“One of the things that we’ll require during this cleaning operation is that at 1 a.m., everybody leave the system, except those in the uniforms on the New York City Transit, NYPD, MTA Police, and nurses or social workers working with the police. This will help us do this unprecedented and unbelievable amount of cleaning,” Foye said. “On the bus side, the number of bus rides will increase by 76% and the amount of buses on the streets during [the closure period] will more than double.”

But another main objective, especially on the part of the de Blasio administration, is clearing homeless people from the trains as a public health measure and a social services measure.

The mayor said of 250 homeless people taken off the subway last night, 139 have accepted services from Homeless Outreach.

At the Coney Island – Stillwell Avenue station, at the very opposite end of the Q train, was a very different scene from the new and modern 96th Street station. Here, 40 to 50 homeless people were guided off the trains where they were sleeping and out from the station by NYPD officers so the large terminal could be disinfected.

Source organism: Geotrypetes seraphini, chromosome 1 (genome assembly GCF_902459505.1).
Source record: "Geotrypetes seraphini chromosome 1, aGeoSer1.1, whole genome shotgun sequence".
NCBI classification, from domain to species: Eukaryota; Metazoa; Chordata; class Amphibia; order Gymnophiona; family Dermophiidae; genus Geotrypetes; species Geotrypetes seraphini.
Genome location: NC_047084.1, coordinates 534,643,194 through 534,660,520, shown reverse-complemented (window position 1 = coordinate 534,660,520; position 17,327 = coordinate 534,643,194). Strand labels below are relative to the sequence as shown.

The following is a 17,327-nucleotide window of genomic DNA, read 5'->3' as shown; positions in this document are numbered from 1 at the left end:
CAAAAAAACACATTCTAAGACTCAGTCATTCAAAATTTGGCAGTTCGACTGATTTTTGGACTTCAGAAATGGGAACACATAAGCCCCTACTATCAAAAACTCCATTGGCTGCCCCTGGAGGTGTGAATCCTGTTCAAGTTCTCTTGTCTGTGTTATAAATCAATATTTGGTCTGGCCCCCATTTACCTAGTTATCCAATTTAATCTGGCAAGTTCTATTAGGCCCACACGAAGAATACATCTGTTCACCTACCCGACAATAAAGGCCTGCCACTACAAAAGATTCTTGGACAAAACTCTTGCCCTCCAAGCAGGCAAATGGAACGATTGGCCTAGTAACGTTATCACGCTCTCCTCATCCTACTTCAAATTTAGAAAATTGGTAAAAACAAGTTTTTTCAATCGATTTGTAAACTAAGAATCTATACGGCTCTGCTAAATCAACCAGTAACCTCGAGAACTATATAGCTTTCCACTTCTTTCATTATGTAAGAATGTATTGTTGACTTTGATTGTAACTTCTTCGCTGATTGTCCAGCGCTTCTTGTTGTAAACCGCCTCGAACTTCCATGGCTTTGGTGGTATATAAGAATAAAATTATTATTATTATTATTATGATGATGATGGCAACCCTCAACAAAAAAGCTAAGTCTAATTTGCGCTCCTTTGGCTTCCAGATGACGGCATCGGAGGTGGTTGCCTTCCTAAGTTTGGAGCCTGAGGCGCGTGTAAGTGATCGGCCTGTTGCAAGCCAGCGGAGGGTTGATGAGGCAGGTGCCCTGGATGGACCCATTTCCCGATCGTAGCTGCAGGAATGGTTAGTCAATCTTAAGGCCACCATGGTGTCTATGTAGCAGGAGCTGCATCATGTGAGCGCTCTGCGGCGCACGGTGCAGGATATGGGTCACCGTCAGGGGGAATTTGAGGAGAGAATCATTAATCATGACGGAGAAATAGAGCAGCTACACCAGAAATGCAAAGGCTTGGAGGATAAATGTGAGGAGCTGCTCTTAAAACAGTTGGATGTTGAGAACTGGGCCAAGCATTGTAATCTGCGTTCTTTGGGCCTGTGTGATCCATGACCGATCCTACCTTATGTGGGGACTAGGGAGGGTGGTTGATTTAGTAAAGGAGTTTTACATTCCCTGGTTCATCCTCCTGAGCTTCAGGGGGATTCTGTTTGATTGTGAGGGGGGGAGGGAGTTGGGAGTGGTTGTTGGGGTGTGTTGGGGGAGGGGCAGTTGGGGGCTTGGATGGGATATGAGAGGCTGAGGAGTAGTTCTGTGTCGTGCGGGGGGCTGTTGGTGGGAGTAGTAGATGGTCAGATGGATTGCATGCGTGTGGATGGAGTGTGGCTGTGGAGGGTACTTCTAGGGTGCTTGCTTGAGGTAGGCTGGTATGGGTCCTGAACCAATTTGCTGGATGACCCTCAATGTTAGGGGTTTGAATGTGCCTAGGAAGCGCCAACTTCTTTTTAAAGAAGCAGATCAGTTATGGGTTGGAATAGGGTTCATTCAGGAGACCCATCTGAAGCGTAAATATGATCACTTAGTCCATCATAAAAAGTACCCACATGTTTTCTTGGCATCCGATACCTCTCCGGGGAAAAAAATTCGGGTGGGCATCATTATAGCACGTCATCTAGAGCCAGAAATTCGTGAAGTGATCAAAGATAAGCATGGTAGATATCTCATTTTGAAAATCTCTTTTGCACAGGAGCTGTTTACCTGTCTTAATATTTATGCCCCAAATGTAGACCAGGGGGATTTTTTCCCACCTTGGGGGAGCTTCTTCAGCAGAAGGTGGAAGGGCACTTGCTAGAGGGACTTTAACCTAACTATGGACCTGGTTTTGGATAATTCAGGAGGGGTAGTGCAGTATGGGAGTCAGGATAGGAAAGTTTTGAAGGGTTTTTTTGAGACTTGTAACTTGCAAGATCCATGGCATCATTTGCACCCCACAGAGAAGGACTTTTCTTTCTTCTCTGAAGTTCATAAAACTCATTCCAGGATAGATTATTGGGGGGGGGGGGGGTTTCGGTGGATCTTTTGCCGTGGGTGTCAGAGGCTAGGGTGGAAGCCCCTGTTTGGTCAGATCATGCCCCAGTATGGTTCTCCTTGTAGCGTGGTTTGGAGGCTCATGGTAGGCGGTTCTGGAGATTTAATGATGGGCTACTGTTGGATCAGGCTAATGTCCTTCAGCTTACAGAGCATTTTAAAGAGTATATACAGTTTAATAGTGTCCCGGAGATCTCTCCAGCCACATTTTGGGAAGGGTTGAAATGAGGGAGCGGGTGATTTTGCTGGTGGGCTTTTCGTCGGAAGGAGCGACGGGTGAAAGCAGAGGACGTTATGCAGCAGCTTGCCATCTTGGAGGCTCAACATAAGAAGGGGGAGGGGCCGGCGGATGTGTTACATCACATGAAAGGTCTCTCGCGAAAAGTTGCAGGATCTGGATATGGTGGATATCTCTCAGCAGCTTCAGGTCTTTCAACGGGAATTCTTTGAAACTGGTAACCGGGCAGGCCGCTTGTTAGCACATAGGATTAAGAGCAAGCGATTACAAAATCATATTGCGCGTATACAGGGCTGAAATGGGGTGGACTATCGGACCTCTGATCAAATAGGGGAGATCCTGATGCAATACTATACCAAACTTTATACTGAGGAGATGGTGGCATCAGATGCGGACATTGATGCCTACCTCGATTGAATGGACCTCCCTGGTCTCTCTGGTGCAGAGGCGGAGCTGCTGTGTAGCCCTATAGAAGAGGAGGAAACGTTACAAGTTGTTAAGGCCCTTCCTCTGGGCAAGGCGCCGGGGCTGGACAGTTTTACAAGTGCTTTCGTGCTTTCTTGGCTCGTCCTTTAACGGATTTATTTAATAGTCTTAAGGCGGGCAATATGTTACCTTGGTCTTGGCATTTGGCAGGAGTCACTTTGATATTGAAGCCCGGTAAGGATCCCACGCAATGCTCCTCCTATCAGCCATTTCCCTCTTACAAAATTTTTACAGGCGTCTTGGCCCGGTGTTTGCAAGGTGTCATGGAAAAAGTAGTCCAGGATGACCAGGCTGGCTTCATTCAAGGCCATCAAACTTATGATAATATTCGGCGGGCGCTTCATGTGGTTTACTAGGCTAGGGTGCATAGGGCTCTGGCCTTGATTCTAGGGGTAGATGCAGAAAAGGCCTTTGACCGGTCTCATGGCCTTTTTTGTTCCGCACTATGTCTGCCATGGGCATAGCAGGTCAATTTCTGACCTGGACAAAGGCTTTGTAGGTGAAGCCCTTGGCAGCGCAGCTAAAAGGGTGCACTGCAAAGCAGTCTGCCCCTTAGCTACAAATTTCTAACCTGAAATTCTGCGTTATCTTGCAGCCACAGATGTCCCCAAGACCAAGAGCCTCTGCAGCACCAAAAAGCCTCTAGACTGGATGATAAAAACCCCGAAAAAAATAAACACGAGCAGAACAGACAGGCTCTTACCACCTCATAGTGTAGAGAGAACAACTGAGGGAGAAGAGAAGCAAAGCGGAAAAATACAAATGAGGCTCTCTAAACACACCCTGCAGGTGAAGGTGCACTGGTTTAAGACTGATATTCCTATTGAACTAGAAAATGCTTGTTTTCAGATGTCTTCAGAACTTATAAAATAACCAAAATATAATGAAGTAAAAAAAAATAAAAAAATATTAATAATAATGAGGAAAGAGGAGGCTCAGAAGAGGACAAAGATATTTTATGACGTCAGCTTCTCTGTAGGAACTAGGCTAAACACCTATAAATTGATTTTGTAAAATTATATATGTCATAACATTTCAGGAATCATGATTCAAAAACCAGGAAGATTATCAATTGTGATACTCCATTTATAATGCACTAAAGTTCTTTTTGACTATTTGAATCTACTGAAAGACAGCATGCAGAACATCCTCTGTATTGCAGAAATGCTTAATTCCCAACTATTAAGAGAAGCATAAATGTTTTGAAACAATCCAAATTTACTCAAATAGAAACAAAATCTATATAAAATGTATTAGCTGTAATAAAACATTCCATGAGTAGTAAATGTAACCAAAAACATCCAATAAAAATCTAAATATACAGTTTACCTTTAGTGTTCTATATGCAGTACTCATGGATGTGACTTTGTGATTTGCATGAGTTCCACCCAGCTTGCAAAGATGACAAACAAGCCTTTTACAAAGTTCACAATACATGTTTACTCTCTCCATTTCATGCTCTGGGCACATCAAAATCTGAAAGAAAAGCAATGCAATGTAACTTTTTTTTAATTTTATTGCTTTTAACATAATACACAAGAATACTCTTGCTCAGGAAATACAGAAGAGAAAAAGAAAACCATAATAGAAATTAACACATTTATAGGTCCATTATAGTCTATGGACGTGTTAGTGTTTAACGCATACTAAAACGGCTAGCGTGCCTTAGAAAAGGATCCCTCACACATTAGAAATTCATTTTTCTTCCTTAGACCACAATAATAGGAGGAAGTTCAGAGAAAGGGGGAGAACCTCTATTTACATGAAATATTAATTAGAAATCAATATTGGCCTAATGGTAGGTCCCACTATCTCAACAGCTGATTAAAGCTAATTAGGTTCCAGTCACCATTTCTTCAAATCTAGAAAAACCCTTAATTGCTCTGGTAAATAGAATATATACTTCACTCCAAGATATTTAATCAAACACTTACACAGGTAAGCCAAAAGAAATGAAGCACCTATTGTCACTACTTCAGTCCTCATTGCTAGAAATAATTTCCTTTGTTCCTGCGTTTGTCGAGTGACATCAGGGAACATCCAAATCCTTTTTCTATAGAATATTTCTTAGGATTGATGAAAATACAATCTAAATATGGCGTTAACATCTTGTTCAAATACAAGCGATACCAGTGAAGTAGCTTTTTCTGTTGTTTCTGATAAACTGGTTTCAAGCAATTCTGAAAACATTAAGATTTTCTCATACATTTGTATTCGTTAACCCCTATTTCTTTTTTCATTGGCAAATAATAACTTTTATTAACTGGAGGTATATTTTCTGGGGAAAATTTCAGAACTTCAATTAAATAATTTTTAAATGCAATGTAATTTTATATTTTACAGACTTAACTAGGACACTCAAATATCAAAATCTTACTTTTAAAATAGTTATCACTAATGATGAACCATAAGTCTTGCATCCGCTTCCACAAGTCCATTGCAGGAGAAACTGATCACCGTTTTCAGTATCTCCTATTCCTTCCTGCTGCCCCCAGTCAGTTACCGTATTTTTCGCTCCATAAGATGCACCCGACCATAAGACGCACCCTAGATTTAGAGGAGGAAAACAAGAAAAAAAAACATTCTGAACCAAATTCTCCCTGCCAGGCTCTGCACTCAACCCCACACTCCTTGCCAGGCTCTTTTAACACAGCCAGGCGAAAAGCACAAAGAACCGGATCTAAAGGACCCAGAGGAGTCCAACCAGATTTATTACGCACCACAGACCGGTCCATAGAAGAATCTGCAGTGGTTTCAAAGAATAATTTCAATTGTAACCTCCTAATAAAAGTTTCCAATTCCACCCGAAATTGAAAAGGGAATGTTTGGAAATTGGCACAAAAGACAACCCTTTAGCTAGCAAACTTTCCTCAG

Transit police rouse homeless man from the train in Coney Island. (Photo by Todd Maisel)

Members of Homeless Outreach and Transit Police tried to talk to many of them and convince them to accept help, but most did not want help, only to continue to ride the trains all night.

Many of them ended up simply sitting outside the station around the bus shelters, or merely paced back and forth anticipating the 5 a.m. reopening.

A few people expressed dismay that the trains were shut down before the 1 a.m. cut off. One woman was seen screaming outside the turnstiles, demanding that she be allowed to enter the system.

Tony Utano, president of the Transit Workers Union, said it was “about time that we do this.”